• DeWitt Wallace Decorative Arts Museum houses the Foundation’s renowned collection of British and American fine and decorative arts dating from 1600 through 1830
• Abby Aldrich Rockefeller Folk Art Museum is the oldest institution in the United States dedicated solely to the collection and preservation of American Folk Art
• Bassett Hall, a two-story, eighteenth-century frame house which sits on the 585 acres near the colonial capitol; the Williamsburg home of Mr. and Mrs. John D. Rockefeller Jr.
The Educational Institution: A Force for an Informed, Active Citizenry
As the world’s largest living history museum, with costumed interpreters who reenact eighteenth-century life, Colonial Williamsburg engages and educates visitors through its innovative and interactive experiences that highlight the relevance of the Revolutionary era to contemporary life and the importance of an informed, active citizenry.
In addition to the Historic Area itself, the Colonial Williamsburg Company, incorporated in 1983, operates a world-class resort with the capacity to accommodate one million visitors annually.
Colonial Williamsburg’s Journey to the Future
For the first part of the twenty-first century, the Foundation faced a combination of internal challenges, economic downturns and adverse market trends that have jeopardized Colonial Williamsburg’s long-term financial health.
Colonial Williamsburg’s sense of permanence – the result of decades of painstaking preservation – has long been part of its widespread appeal. Yet, its cultural, intellectual and emotional significance for millions of Americans continues to evolve, reflecting the changes over time in the nation’s culture and society.
Since late 2014, to right the course, with the support of the Board and under the leadership of Dr. Reiss, the Foundation has taken aggressive action and embarked on a pathway to financial sustainability and greater cultural relevance.
As part of the aggressive turnaround, the Foundation has redefined its priorities, reevaluated its investment of resources and started to unify the Foundation around a comprehensive strategy for future success.
Anchoring this plan is a bold new mission statement “To feed the human spirit by sharing America’s enduring story.” This statement embraces a more diverse audience of guests by implicitly acknowledging both the complexity and
continuation of our nation’s history. “America’s enduring story” is a conscious reference not only to Williamsburg’s formative, eighteenth-century history but also to its impact down through the centuries and its continuing relevance to our lives, our politics and our culture today.
This past year, the Foundation has made significant changes – all in an effort to attract new audiences, engage and entertain Williamsburg’s guests and instill a lifelong love of this special place and its enduring role in the American story.
The Historical Significance of Williamsburg
Williamsburg was the thriving capital of Virginia when the dream of American freedom and independence was taking shape and the colony was a rich and powerful land stretching west to the Mississippi River and north to the Great Lakes.
From 1699 to 1780, Williamsburg was the capital of England’s oldest, largest and most populous North American mainland colony and the seat of power in the new nation’s most influential state. Named in honor of William III, King of England and designed by Royal Governor Francis Nicholson, Williamsburg is one of the country’s oldest planned communities.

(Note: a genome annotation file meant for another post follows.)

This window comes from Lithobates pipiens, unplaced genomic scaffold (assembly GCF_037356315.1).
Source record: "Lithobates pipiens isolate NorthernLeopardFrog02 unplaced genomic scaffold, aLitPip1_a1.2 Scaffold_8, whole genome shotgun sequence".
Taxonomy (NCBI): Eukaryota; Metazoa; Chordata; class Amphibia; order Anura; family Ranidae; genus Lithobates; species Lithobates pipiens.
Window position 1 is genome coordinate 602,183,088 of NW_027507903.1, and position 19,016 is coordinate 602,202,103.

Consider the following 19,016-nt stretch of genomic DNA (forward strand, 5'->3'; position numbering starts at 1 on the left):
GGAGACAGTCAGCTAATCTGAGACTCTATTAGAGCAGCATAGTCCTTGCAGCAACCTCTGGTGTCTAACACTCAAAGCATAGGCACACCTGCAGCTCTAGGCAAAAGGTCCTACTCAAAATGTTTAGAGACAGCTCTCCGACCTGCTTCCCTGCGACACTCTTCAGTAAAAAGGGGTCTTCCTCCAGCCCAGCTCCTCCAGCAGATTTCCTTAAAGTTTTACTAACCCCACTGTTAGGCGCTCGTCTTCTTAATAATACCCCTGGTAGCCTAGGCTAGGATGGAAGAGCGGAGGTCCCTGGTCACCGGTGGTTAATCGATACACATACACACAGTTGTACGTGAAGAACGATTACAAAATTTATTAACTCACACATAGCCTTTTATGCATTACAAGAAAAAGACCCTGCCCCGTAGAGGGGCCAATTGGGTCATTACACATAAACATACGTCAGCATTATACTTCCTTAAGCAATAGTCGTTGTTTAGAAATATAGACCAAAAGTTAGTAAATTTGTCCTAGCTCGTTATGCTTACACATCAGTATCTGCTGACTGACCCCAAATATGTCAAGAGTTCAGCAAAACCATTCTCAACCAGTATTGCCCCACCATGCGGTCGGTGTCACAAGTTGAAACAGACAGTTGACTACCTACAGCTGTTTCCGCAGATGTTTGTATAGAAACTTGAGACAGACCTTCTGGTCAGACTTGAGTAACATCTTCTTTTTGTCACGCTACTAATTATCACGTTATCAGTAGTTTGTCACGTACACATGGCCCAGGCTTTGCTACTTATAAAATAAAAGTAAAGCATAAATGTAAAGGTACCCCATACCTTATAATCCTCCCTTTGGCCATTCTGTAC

In its shops, taverns, government buildings, homes and streets, George Washington, Thomas Jefferson, Patrick Henry, George Mason and other Virginia patriots established the ideals – liberty, independence and personal freedom – that influenced the founding of our nation and others around the world.
Near the end of the Revolutionary War and through the influence of Thomas Jefferson, the seat of government of Virginia was moved up the peninsula to the safer and more centrally located city of Richmond. For nearly a century and a half afterwards, Williamsburg was a simple, quiet college town, home of the College of William and Mary.
The Restoration of Williamsburg
In 1926, The Reverend Dr. W.A.R. Goodwin, rector of Bruton Parish Church, shared his dream of preserving the city’s historic buildings with philanthropist John D. Rockefeller Jr., and the restoration began. Encouraged by the goal of providing an opportunity to inspire future Americans by the patriotism and purpose of the past, Rockefeller supported and financed Williamsburg’s restoration.
The restored city is presented in the 301-acre Historic Area, which comprises 88 original buildings and hundreds of homes, shops, public buildings and other structures that have been reconstructed, most on their original foundations. More than 100 million visitors have enjoyed the Colonial Williamsburg experience since it first opened its doors.
Looking Ahead: 2017 and Beyond
Colonial Williamsburg has been central to the identity of Williamsburg and an important economic, cultural and education driver and leader, contributing to more than half a billion dollars in economic output for the region.
To continue to tell America’s enduring story, the Foundation is embarking on a bigger, bolder plan to reinvest in, and refocus on, its core educational mission – Historic Area preservation, the Museums and educational programs.
In addition, the Foundation will implement a transformative visitor experience that brings our history alive and tells the story of America’s unique founding.
To ensure sustained financial stability, the Foundation will operate with a reinvigorated financial model and discipline that will:
• Create a return on investment mindset;
• Foster a fierce determination to operate within budget;
• Cultivate opportunities to improve our value proposition with targeted well managed revenue enhancing initiatives
• Improve financial decision-making by being data driven.
Implementing these thoughtful and effective fundamental changes will transform how the Foundation advances its mission.